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Tangent and Secant Function Applications

  1. Aug 8, 2006 #1
    Hello all, I have a question concerning the Tangent and Secant Functions (the graphs). I cannot think of a way that either of these can be used in the real world. I need to find applications for these. For example, the sine function can be used to represent waves or periodic motion... but what can secant and tangent represent? I have been thinking about this for a very long time and I cannot seem to find an answer. The difficult thing about the Tangent function is that it has a vertical asymptote? What things in today's world could use asymptotes, and then repeat? The Secant, that is just weird looking and seems in no way possible to fit a model of data? Please help me, I cannot figure it out. Thank you. :eek:
     
  2. jcsd
  3. Aug 8, 2006 #2

    Office_Shredder

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    the tangent of the angle formed by a line and the x-axis is equal to the slope.

    secant is useful for calculating the derivative of tangent (ok, that one's cheating).
     
  4. Aug 9, 2006 #3
    I meant more like story problems. Unless that answer was a story problem... I'm sorry I guess I don't understand your answer. I am looking for some sort of real-life problem that could come up and eventually use the tangent function to solve it. Thank you.
     
  5. Aug 9, 2006 #4

    Integral

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    Given the length of the shadow and the angle to the top of a tree, how tall is the tree?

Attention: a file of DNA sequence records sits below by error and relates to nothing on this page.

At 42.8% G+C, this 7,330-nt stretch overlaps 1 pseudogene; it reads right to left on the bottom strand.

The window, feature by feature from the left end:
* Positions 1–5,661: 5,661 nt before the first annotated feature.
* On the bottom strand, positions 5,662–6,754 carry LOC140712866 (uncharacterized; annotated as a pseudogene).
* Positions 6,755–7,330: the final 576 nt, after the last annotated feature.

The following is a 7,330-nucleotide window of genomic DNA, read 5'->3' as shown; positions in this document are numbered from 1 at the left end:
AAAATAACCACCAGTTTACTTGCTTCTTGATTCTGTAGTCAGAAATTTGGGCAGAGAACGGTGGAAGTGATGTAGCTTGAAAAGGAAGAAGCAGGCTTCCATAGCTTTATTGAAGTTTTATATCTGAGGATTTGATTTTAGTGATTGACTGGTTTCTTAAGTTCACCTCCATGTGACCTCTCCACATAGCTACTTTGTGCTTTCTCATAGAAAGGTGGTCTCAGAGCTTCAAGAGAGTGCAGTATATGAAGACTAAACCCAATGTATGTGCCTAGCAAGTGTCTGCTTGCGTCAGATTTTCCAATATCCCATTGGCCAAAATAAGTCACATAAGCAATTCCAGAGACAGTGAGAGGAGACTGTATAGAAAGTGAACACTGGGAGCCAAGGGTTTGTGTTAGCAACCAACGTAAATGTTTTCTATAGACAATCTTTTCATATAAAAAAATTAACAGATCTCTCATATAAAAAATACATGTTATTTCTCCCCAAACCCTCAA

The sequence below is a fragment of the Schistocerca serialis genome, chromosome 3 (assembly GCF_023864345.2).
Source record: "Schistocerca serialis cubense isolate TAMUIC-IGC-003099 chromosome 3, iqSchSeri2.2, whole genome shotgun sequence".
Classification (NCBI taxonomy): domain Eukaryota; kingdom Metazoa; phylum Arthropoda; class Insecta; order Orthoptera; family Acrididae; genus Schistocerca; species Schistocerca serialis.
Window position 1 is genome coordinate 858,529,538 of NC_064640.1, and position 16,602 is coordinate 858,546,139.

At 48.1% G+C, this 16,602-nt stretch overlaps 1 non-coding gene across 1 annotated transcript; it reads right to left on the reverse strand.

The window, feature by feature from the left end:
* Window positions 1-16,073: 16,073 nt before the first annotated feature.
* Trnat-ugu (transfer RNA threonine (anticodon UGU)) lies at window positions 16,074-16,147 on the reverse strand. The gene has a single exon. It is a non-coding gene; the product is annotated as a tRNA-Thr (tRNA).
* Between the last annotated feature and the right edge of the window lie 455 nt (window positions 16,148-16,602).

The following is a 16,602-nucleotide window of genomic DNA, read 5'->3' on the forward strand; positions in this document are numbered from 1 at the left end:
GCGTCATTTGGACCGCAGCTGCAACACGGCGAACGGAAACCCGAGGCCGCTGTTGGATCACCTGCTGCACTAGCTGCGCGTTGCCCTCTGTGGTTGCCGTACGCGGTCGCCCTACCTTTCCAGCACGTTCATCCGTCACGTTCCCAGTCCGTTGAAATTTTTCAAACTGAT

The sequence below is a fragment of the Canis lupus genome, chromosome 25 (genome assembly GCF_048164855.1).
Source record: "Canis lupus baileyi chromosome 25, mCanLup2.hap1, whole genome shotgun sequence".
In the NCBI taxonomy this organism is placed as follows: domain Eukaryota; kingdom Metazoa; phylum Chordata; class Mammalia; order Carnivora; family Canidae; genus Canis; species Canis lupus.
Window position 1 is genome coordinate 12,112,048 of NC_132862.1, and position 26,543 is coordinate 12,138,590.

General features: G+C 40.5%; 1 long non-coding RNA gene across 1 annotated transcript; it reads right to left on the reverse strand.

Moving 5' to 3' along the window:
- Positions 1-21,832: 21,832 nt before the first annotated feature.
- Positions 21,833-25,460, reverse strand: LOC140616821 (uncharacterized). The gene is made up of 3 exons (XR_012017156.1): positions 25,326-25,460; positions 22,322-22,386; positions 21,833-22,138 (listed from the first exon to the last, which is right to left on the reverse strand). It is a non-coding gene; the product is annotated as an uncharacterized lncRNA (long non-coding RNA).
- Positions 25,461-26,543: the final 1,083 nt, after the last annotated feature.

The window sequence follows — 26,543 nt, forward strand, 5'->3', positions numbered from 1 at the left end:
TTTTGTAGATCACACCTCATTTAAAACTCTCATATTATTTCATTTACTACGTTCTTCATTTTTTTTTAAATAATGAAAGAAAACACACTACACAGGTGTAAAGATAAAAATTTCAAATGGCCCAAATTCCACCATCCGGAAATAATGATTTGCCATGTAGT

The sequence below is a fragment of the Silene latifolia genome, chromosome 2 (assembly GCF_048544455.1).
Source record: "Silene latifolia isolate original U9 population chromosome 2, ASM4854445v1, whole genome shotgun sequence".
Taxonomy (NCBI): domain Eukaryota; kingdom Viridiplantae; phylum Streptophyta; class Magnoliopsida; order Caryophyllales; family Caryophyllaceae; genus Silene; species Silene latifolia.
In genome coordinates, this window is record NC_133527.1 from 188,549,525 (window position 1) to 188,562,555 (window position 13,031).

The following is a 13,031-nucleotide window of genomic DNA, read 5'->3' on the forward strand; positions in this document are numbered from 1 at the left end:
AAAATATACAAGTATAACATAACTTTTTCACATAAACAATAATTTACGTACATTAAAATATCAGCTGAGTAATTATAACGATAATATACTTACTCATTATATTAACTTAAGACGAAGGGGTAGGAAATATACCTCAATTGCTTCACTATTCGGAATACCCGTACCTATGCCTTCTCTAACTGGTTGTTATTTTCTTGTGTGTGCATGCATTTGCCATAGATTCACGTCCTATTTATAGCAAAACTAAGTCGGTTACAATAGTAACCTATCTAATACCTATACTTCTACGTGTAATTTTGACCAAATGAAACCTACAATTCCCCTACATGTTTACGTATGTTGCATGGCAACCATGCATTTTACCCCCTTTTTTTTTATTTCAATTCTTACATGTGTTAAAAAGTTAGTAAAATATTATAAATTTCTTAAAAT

6. Aug 9, 2006 #5
    Thank you, but that is not the tangent function as in the graph. That is like tan=sin/cos stuff. You cannot use the tangent graph to find the height of a tree can you?
     
  7. Aug 9, 2006 #6

    Hootenanny

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    As a matter of fact you can. It will of course be an approximation.
     
  8. Aug 9, 2006 #7

    Integral

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    It is one and the same. I guess I do not know what you want to do with the graph. The graph is simply a display of the values of the Tan function.

    Consider what happens to the shadow if the sun were to be exactly above the tree. The height of the tree would not matter, the length of the shadow would be zero. There is the aysmtope which appears at 90deg in the graph.
     
  9. Aug 9, 2006 #8
    That is very helpful, thank you. That is more what I was wondering about.
     
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